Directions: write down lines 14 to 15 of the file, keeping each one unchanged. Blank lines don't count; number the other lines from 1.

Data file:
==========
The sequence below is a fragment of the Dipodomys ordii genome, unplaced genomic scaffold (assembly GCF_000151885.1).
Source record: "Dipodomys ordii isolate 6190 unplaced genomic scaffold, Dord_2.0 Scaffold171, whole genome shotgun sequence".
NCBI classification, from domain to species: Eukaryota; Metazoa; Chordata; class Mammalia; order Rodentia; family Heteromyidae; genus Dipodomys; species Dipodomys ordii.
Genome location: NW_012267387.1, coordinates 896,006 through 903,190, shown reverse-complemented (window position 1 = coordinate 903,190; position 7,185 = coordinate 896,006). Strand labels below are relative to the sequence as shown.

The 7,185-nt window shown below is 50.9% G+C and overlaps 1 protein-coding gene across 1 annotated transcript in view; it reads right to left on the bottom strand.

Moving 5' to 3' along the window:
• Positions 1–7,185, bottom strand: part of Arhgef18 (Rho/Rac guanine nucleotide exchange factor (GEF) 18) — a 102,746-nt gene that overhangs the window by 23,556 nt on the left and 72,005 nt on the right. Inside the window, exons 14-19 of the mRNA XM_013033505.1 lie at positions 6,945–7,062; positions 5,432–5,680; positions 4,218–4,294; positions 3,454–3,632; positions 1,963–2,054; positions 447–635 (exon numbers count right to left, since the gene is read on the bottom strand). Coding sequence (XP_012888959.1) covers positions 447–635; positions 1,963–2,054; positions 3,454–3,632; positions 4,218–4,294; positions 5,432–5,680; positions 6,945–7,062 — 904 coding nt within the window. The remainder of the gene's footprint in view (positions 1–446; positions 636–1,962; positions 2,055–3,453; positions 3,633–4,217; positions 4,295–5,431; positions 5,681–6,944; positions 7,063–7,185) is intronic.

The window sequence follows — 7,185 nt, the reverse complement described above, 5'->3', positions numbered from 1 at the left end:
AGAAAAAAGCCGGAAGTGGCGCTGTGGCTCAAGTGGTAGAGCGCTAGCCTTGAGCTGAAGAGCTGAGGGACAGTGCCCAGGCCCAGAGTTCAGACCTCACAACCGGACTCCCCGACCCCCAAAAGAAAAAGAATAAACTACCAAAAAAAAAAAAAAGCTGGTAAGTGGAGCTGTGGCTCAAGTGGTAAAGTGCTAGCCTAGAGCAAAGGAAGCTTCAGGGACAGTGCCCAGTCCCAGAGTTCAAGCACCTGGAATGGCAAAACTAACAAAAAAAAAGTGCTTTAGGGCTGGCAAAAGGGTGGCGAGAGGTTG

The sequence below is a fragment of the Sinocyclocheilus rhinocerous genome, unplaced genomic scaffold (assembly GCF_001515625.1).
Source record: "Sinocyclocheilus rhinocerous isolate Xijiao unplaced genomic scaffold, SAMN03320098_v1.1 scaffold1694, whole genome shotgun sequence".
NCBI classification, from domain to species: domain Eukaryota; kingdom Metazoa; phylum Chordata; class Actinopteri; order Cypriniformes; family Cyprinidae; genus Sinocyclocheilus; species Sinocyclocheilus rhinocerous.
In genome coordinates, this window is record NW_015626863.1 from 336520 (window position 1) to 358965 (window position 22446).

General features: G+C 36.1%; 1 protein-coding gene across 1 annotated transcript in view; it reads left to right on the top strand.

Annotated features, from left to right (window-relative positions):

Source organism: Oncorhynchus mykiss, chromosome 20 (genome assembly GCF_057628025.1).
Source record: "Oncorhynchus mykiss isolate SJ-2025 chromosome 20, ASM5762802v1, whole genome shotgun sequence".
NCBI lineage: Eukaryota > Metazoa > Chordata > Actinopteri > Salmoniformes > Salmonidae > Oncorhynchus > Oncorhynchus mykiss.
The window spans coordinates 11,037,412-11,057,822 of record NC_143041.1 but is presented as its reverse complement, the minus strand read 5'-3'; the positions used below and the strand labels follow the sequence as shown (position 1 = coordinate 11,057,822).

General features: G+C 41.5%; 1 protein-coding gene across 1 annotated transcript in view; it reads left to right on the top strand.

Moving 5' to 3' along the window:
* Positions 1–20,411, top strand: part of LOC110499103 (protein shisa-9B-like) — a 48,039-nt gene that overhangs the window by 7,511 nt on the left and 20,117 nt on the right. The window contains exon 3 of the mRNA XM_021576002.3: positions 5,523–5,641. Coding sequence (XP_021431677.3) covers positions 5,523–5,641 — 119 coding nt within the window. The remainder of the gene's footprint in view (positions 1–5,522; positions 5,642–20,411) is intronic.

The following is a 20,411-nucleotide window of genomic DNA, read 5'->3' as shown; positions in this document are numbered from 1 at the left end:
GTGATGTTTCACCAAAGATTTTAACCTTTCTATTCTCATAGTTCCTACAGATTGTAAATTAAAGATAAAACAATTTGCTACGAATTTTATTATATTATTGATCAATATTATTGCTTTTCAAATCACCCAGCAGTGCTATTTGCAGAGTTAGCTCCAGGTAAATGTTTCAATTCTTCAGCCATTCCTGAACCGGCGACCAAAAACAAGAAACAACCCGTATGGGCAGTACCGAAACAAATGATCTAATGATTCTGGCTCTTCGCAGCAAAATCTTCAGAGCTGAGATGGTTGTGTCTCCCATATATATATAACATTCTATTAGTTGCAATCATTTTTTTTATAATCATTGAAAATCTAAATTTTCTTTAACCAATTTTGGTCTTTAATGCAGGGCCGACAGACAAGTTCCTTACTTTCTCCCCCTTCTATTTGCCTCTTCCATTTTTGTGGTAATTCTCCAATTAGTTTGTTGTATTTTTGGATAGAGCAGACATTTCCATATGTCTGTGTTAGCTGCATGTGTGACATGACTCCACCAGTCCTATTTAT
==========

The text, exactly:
General features: G+C 36.1%; 1 protein-coding gene across 1 annotated transcript in view; it reads left to right on the top strand.

Annotated features, from left to right (window-relative positions):